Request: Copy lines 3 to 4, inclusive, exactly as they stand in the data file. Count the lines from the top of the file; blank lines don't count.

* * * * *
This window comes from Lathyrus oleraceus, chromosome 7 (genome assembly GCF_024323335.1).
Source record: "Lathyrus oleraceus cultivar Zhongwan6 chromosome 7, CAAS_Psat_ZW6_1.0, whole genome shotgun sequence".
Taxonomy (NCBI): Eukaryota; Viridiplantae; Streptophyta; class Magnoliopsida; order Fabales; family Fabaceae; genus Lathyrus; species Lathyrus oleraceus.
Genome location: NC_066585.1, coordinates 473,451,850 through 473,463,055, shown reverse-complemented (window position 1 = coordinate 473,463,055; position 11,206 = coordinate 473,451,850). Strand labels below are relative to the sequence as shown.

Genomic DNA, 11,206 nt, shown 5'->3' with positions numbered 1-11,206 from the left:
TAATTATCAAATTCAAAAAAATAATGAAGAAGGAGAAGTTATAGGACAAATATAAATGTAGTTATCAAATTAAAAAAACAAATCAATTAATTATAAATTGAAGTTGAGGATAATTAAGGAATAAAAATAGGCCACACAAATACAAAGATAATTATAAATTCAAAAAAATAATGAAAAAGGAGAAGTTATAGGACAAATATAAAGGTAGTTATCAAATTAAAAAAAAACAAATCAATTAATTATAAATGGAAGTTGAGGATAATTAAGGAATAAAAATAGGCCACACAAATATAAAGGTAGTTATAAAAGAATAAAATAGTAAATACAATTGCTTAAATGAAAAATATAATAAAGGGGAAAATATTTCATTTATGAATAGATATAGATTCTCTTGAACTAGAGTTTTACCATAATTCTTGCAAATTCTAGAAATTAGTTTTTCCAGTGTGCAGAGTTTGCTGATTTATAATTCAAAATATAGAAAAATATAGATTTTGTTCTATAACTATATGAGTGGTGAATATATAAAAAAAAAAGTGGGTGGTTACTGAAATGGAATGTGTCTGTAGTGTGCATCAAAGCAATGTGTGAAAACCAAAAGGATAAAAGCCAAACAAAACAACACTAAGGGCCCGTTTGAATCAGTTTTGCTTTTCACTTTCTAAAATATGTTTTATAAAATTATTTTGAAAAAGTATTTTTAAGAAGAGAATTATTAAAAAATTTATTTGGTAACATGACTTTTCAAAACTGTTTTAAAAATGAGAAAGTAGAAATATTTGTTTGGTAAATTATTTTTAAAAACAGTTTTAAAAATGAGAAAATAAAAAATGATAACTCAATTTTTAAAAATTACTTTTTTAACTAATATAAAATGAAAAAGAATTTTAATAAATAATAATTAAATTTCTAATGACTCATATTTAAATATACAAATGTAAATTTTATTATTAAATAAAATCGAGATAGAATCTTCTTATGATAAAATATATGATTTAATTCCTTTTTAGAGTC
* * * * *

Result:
Taxonomy (NCBI): Eukaryota; Viridiplantae; Streptophyta; class Magnoliopsida; order Fabales; family Fabaceae; genus Lathyrus; species Lathyrus oleraceus.
Genome location: NC_066585.1, coordinates 473,451,850 through 473,463,055, shown reverse-complemented (window position 1 = coordinate 473,463,055; position 11,206 = coordinate 473,451,850). Strand labels below are relative to the sequence as shown.